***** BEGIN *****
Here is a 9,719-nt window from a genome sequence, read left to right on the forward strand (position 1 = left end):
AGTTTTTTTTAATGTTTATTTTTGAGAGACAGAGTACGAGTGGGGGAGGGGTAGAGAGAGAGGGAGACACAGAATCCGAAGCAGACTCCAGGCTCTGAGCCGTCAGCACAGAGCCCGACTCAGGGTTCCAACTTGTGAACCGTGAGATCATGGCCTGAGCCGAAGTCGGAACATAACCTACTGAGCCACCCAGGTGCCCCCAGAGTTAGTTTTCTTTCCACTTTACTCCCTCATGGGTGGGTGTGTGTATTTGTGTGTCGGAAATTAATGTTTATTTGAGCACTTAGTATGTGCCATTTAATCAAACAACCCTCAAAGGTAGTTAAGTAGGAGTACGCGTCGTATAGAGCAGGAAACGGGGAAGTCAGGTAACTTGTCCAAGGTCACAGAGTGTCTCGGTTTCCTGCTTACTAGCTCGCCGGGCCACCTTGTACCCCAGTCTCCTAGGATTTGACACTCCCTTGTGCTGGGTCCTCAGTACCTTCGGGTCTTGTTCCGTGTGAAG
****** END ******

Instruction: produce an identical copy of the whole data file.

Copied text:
Here is a 9,719-nt window from a genome sequence, read left to right on the forward strand (position 1 = left end):
AGTTTTTTTTAATGTTTATTTTTGAGAGACAGAGTACGAGTGGGGGAGGGGTAGAGAGAGAGGGAGACACAGAATCCGAAGCAGACTCCAGGCTCTGAGCCGTCAGCACAGAGCCCGACTCAGGGTTCCAACTTGTGAACCGTGAGATCATGGCCTGAGCCGAAGTCGGAACATAACCTACTGAGCCACCCAGGTGCCCCCAGAGTTAGTTTTCTTTCCACTTTACTCCCTCATGGGTGGGTGTGTGTATTTGTGTGTCGGAAATTAATGTTTATTTGAGCACTTAGTATGTGCCATTTAATCAAACAACCCTCAAAGGTAGTTAAGTAGGAGTACGCGTCGTATAGAGCAGGAAACGGGGAAGTCAGGTAACTTGTCCAAGGTCACAGAGTGTCTCGGTTTCCTGCTTACTAGCTCGCCGGGCCACCTTGTACCCCAGTCTCCTAGGATTTGACACTCCCTTGTGCTGGGTCCTCAGTACCTTCGGGTCTTGTTCCGTGTGAAG